We all know it’s easier to keep and grow good customers, but just how much is a loyal customer worth?
According to the White House Office of Consumer Affairs, on average, loyal customers are worth up to 10 times as much as their first purchase. Furthermore, news of bad customer service reaches more than twice as many ears as praise for a good service experience.
The good news is both large and small B2B and B2C companies have begun to mine for direct customer insights to better the customer experience, investing thousands and tens of thousands of dollars every year in software and personnel to hear/read what’s being said about their company, products, and services. The bad news is too many companies are simply stalking their customers, collecting data just to collect data, with little time and effort put into making sense of it all.
Just as a great salesperson engages with, analyzes, and acts upon direct customer feedback, the data you obtain from your customers should be collected and analyzed correctly, shared company-wide, and put to immediate use in moving your business forward.
In order to reach that level of understanding you have to stop stalking and start really listening.
Bolivar J. Bueno, founder and managing partner of The Cult Branding Company said,
“Years of research have revealed that the single most important factor that separates the good companies from the great companies—Adidas from Nike, Kawasaki from Harley-Davidson, Hewlett-Packard from Apple—is the ability to listen to their customers. And dominant organizations are those that can discern meaning from the information given.”
–Bolivar J. Bueno
Bueno outlined five important steps in effective listening.
1. Understanding the unconscious—Understanding that the vast majority of human experience, communication, and thought take place on an unconscious level. Listen to what is being said and what is being left unsaid.
2. Harness humanistic drivers—What needs are at play when they engage with you? Think Maslow’s Hierarchy. Only by satisfying those needs will you attract and retain customers.
3. Access archetypal images—Symbols, pictures, and iconography speak directly to your customer’s psyche. What images are resonating with your customers and why?
4. Check cultural narratives—Listening to your customers means identifying the cultural narratives most relevant to your audience so that you can craft messaging they’re predisposed to hear. Through what lens are they viewing you?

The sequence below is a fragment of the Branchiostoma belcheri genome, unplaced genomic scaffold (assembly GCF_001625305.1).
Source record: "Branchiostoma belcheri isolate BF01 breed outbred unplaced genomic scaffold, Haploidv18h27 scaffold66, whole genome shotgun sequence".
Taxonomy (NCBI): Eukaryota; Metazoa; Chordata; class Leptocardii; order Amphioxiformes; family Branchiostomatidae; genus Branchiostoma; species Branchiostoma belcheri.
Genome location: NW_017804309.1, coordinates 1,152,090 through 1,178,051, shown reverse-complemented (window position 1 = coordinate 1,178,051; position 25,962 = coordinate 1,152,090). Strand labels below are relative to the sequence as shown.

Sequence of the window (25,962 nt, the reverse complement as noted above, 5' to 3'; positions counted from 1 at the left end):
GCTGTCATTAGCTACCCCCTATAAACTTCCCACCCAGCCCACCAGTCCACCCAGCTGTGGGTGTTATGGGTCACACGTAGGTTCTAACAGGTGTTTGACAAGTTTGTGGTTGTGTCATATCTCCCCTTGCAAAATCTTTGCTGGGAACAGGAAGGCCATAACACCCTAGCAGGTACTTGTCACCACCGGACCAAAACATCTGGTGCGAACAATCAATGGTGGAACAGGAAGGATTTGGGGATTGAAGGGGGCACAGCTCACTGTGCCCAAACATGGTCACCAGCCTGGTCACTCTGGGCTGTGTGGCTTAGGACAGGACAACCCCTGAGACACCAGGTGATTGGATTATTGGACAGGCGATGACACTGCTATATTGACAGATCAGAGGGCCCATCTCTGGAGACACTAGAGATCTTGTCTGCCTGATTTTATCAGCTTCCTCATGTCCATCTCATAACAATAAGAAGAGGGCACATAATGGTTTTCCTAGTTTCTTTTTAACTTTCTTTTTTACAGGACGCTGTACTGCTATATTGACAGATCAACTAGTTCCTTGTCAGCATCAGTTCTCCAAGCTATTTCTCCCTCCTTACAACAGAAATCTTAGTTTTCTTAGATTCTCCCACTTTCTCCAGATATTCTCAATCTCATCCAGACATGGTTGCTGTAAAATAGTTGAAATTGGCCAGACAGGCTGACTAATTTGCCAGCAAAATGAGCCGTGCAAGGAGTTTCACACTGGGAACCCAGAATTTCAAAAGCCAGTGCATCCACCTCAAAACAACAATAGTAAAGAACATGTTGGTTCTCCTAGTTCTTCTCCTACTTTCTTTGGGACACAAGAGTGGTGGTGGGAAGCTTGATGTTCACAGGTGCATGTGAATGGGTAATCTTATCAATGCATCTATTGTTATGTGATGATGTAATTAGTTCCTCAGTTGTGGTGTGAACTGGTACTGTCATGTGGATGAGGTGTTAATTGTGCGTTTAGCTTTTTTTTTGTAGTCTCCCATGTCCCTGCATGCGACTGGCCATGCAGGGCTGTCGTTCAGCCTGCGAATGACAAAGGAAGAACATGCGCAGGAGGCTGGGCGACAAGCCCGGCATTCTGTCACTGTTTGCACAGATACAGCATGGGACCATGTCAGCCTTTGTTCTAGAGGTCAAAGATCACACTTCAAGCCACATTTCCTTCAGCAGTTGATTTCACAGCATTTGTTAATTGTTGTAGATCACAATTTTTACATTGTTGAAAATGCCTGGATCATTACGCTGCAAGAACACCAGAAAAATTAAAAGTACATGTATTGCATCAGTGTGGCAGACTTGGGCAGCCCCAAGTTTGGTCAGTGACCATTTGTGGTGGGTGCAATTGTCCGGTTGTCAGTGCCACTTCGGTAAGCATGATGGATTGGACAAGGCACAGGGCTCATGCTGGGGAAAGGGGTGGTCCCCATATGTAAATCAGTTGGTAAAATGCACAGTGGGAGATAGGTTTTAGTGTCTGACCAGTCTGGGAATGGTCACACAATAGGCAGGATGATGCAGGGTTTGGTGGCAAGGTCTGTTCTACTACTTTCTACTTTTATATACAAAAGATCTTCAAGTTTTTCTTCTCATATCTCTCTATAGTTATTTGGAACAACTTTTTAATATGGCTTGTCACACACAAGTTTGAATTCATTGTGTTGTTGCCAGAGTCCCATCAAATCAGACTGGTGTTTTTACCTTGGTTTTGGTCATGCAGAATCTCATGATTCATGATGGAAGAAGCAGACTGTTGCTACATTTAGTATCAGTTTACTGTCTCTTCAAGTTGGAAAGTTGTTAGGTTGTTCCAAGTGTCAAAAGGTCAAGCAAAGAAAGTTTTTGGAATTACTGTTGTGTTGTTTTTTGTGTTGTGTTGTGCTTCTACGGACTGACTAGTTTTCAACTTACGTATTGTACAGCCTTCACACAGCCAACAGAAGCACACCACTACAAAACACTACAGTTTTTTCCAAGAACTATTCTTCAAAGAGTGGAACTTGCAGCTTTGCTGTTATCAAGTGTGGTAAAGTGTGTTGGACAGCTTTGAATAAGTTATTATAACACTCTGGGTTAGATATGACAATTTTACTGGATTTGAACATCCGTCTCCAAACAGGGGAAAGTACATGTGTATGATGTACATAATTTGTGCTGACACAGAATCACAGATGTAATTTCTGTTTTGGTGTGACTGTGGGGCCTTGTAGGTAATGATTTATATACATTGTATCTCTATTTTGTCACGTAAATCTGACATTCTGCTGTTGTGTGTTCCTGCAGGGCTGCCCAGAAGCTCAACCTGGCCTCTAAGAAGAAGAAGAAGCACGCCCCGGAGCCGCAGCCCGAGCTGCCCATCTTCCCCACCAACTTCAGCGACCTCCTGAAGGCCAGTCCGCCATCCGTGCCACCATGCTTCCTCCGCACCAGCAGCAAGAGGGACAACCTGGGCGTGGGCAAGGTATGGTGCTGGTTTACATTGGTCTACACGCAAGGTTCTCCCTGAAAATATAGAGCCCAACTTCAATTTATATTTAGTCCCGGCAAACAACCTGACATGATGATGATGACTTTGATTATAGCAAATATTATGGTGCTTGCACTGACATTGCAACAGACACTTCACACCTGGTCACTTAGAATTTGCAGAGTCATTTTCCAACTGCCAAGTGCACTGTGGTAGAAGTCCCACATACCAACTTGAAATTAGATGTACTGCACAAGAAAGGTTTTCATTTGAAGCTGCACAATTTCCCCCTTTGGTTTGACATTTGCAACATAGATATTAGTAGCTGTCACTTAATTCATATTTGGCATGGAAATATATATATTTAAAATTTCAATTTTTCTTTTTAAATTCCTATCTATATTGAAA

5. Aggregate and align—The better we know our customers, the more equipped we are to listen to them. The better we listen, the easier it is to serve our customers’ wants and needs efficiently and effectively—often before our customers know what they want or need.
Think about all the opportunities you have to solicit feedback from your customer. And while it’s not easy, it is so necessary. Whether you identify your customer as another manufacturer, a distributor or the end consumer, you are leaving money on the table if you aren’t listening to your customer.
You have to get personal. Here are three tips for really listening to your customer:
1. Face-to-face interaction is best—Regardless of whether you are a B2B or B2C company, start thinking of ways to have in-person conversations/interactions with your customer like scheduling in-person visits or inviting them to tour your plant/facility.
2. Make use of technology—For customers who are not local or where travel is a barrier, get technology involved. Schedule virtual meetings and win the customer journey online by taking a good look at your digital presence and online marketing.
3. Create a community—Ask your customers to join your community through use of e-Newsletters and social media platforms. Take it a step further and ask them to join you for a special event. Or better yet, plan your own event and encourage your customers to come and meet one another.
Remember, customer feedback is a two-way street. Collecting data that serves to simply understand levels of customer satisfaction are worthless unless there are some measurable actions taken as a result. Use that data to inform improvements to your customer experience and turn them into loyal brand advocates that crave the customer experience you deliver.